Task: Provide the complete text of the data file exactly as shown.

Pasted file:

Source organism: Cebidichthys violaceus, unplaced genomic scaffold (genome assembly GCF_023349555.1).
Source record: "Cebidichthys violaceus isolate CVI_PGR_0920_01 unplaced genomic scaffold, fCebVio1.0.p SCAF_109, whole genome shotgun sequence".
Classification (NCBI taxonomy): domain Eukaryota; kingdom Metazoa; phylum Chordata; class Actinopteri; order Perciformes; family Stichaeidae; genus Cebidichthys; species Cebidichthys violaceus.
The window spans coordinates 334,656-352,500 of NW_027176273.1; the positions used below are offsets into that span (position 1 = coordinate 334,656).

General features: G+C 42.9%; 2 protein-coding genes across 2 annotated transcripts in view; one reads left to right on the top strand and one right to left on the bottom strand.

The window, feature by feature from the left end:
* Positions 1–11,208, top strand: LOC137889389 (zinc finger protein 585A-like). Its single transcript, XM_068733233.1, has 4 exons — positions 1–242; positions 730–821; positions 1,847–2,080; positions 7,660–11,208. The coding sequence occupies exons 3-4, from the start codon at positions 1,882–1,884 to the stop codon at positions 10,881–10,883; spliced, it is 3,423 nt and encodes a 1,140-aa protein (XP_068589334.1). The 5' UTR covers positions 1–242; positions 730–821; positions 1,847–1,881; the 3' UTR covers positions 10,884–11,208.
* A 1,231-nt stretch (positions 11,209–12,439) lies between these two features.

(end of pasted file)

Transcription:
Source organism: Cebidichthys violaceus, unplaced genomic scaffold (genome assembly GCF_023349555.1).
Source record: "Cebidichthys violaceus isolate CVI_PGR_0920_01 unplaced genomic scaffold, fCebVio1.0.p SCAF_109, whole genome shotgun sequence".
Classification (NCBI taxonomy): domain Eukaryota; kingdom Metazoa; phylum Chordata; class Actinopteri; order Perciformes; family Stichaeidae; genus Cebidichthys; species Cebidichthys violaceus.
The window spans coordinates 334,656-352,500 of NW_027176273.1; the positions used below are offsets into that span (position 1 = coordinate 334,656).

General features: G+C 42.9%; 2 protein-coding genes across 2 annotated transcripts in view; one reads left to right on the top strand and one right to left on the bottom strand.

The window, feature by feature from the left end:
* Positions 1–11,208, top strand: LOC137889389 (zinc finger protein 585A-like). Its single transcript, XM_068733233.1, has 4 exons — positions 1–242; positions 730–821; positions 1,847–2,080; positions 7,660–11,208. The coding sequence occupies exons 3-4, from the start codon at positions 1,882–1,884 to the stop codon at positions 10,881–10,883; spliced, it is 3,423 nt and encodes a 1,140-aa protein (XP_068589334.1). The 5' UTR covers positions 1–242; positions 730–821; positions 1,847–1,881; the 3' UTR covers positions 10,884–11,208.
* A 1,231-nt stretch (positions 11,209–12,439) lies between these two features.